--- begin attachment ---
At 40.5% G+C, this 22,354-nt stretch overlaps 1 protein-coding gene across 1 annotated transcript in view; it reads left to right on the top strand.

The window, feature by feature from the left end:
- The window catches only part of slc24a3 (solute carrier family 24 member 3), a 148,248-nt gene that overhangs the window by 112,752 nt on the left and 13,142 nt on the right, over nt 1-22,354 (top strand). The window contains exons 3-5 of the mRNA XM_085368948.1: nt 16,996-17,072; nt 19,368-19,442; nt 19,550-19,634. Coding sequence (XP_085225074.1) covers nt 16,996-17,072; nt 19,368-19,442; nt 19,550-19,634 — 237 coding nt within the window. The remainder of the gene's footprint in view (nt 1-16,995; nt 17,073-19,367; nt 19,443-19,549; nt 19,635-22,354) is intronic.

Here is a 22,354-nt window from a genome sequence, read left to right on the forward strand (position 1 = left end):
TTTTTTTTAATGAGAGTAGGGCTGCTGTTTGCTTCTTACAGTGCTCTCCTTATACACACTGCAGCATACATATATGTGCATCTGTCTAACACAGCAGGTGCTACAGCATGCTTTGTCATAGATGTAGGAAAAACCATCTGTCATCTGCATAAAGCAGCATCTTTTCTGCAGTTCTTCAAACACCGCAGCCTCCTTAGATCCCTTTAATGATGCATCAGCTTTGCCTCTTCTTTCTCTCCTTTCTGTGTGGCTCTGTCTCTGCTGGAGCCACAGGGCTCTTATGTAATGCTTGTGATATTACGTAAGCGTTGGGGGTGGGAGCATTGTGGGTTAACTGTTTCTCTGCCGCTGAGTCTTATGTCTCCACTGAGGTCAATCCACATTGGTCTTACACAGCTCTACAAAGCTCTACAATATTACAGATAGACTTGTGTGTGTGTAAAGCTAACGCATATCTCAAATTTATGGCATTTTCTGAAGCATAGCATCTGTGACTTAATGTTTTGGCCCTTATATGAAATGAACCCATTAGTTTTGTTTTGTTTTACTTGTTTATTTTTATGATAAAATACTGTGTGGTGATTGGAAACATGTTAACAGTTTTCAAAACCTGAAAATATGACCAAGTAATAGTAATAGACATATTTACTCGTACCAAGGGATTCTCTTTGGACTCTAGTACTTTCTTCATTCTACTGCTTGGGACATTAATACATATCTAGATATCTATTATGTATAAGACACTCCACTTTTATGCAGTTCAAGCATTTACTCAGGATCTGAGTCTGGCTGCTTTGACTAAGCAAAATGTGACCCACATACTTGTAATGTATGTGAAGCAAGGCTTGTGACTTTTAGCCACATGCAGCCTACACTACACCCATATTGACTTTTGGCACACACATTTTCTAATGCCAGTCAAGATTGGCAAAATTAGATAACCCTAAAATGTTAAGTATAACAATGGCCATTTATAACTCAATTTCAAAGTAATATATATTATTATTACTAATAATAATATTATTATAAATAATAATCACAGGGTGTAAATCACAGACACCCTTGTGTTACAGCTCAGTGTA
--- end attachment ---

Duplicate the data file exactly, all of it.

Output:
At 40.5% G+C, this 22,354-nt stretch overlaps 1 protein-coding gene across 1 annotated transcript in view; it reads left to right on the top strand.

The window, feature by feature from the left end:
- The window catches only part of slc24a3 (solute carrier family 24 member 3), a 148,248-nt gene that overhangs the window by 112,752 nt on the left and 13,142 nt on the right, over nt 1-22,354 (top strand). The window contains exons 3-5 of the mRNA XM_085368948.1: nt 16,996-17,072; nt 19,368-19,442; nt 19,550-19,634. Coding sequence (XP_085225074.1) covers nt 16,996-17,072; nt 19,368-19,442; nt 19,550-19,634 — 237 coding nt within the window. The remainder of the gene's footprint in view (nt 1-16,995; nt 17,073-19,367; nt 19,443-19,549; nt 19,635-22,354) is intronic.

Here is a 22,354-nt window from a genome sequence, read left to right on the forward strand (position 1 = left end):
TTTTTTTTAATGAGAGTAGGGCTGCTGTTTGCTTCTTACAGTGCTCTCCTTATACACACTGCAGCATACATATATGTGCATCTGTCTAACACAGCAGGTGCTACAGCATGCTTTGTCATAGATGTAGGAAAAACCATCTGTCATCTGCATAAAGCAGCATCTTTTCTGCAGTTCTTCAAACACCGCAGCCTCCTTAGATCCCTTTAATGATGCATCAGCTTTGCCTCTTCTTTCTCTCCTTTCTGTGTGGCTCTGTCTCTGCTGGAGCCACAGGGCTCTTATGTAATGCTTGTGATATTACGTAAGCGTTGGGGGTGGGAGCATTGTGGGTTAACTGTTTCTCTGCCGCTGAGTCTTATGTCTCCACTGAGGTCAATCCACATTGGTCTTACACAGCTCTACAAAGCTCTACAATATTACAGATAGACTTGTGTGTGTGTAAAGCTAACGCATATCTCAAATTTATGGCATTTTCTGAAGCATAGCATCTGTGACTTAATGTTTTGGCCCTTATATGAAATGAACCCATTAGTTTTGTTTTGTTTTACTTGTTTATTTTTATGATAAAATACTGTGTGGTGATTGGAAACATGTTAACAGTTTTCAAAACCTGAAAATATGACCAAGTAATAGTAATAGACATATTTACTCGTACCAAGGGATTCTCTTTGGACTCTAGTACTTTCTTCATTCTACTGCTTGGGACATTAATACATATCTAGATATCTATTATGTATAAGACACTCCACTTTTATGCAGTTCAAGCATTTACTCAGGATCTGAGTCTGGCTGCTTTGACTAAGCAAAATGTGACCCACATACTTGTAATGTATGTGAAGCAAGGCTTGTGACTTTTAGCCACATGCAGCCTACACTACACCCATATTGACTTTTGGCACACACATTTTCTAATGCCAGTCAAGATTGGCAAAATTAGATAACCCTAAAATGTTAAGTATAACAATGGCCATTTATAACTCAATTTCAAAGTAATATATATTATTATTACTAATAATAATATTATTATAAATAATAATCACAGGGTGTAAATCACAGACACCCTTGTGTTACAGCTCAGTGTA